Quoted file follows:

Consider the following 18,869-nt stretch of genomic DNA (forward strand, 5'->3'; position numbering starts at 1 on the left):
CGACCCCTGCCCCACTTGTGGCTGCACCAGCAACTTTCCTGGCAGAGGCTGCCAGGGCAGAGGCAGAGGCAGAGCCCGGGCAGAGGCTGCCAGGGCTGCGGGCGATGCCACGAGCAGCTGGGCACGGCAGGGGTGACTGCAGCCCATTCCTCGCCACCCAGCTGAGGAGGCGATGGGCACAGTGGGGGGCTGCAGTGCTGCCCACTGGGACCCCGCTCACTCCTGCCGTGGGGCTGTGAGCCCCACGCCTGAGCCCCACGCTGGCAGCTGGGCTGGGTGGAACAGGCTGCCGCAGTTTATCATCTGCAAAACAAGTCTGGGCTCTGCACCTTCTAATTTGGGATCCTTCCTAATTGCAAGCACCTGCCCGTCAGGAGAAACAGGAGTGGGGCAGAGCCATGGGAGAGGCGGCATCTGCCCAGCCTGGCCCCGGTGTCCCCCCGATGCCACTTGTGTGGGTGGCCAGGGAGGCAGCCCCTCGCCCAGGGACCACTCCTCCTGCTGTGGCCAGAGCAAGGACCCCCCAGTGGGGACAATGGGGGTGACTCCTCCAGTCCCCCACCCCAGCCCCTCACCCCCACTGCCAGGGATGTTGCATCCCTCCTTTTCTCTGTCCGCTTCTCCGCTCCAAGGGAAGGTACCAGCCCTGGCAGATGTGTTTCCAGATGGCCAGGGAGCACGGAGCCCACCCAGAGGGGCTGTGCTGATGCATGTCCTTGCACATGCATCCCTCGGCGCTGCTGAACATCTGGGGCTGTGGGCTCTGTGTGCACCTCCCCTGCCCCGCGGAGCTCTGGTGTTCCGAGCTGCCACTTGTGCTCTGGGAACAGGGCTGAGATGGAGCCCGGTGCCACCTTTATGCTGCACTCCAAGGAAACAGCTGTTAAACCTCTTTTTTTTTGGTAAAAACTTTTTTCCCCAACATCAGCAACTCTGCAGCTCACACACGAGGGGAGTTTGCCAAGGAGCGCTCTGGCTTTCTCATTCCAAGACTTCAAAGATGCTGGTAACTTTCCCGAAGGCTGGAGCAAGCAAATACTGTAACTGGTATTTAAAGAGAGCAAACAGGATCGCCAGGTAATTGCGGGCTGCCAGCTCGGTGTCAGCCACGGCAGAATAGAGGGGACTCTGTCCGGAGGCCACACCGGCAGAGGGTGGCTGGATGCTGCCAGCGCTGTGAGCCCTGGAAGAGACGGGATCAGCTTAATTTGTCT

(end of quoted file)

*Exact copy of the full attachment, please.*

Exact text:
Consider the following 18,869-nt stretch of genomic DNA (forward strand, 5'->3'; position numbering starts at 1 on the left):
CGACCCCTGCCCCACTTGTGGCTGCACCAGCAACTTTCCTGGCAGAGGCTGCCAGGGCAGAGGCAGAGGCAGAGCCCGGGCAGAGGCTGCCAGGGCTGCGGGCGATGCCACGAGCAGCTGGGCACGGCAGGGGTGACTGCAGCCCATTCCTCGCCACCCAGCTGAGGAGGCGATGGGCACAGTGGGGGGCTGCAGTGCTGCCCACTGGGACCCCGCTCACTCCTGCCGTGGGGCTGTGAGCCCCACGCCTGAGCCCCACGCTGGCAGCTGGGCTGGGTGGAACAGGCTGCCGCAGTTTATCATCTGCAAAACAAGTCTGGGCTCTGCACCTTCTAATTTGGGATCCTTCCTAATTGCAAGCACCTGCCCGTCAGGAGAAACAGGAGTGGGGCAGAGCCATGGGAGAGGCGGCATCTGCCCAGCCTGGCCCCGGTGTCCCCCCGATGCCACTTGTGTGGGTGGCCAGGGAGGCAGCCCCTCGCCCAGGGACCACTCCTCCTGCTGTGGCCAGAGCAAGGACCCCCCAGTGGGGACAATGGGGGTGACTCCTCCAGTCCCCCACCCCAGCCCCTCACCCCCACTGCCAGGGATGTTGCATCCCTCCTTTTCTCTGTCCGCTTCTCCGCTCCAAGGGAAGGTACCAGCCCTGGCAGATGTGTTTCCAGATGGCCAGGGAGCACGGAGCCCACCCAGAGGGGCTGTGCTGATGCATGTCCTTGCACATGCATCCCTCGGCGCTGCTGAACATCTGGGGCTGTGGGCTCTGTGTGCACCTCCCCTGCCCCGCGGAGCTCTGGTGTTCCGAGCTGCCACTTGTGCTCTGGGAACAGGGCTGAGATGGAGCCCGGTGCCACCTTTATGCTGCACTCCAAGGAAACAGCTGTTAAACCTCTTTTTTTTTGGTAAAAACTTTTTTCCCCAACATCAGCAACTCTGCAGCTCACACACGAGGGGAGTTTGCCAAGGAGCGCTCTGGCTTTCTCATTCCAAGACTTCAAAGATGCTGGTAACTTTCCCGAAGGCTGGAGCAAGCAAATACTGTAACTGGTATTTAAAGAGAGCAAACAGGATCGCCAGGTAATTGCGGGCTGCCAGCTCGGTGTCAGCCACGGCAGAATAGAGGGGACTCTGTCCGGAGGCCACACCGGCAGAGGGTGGCTGGATGCTGCCAGCGCTGTGAGCCCTGGAAGAGACGGGATCAGCTTAATTTGTCT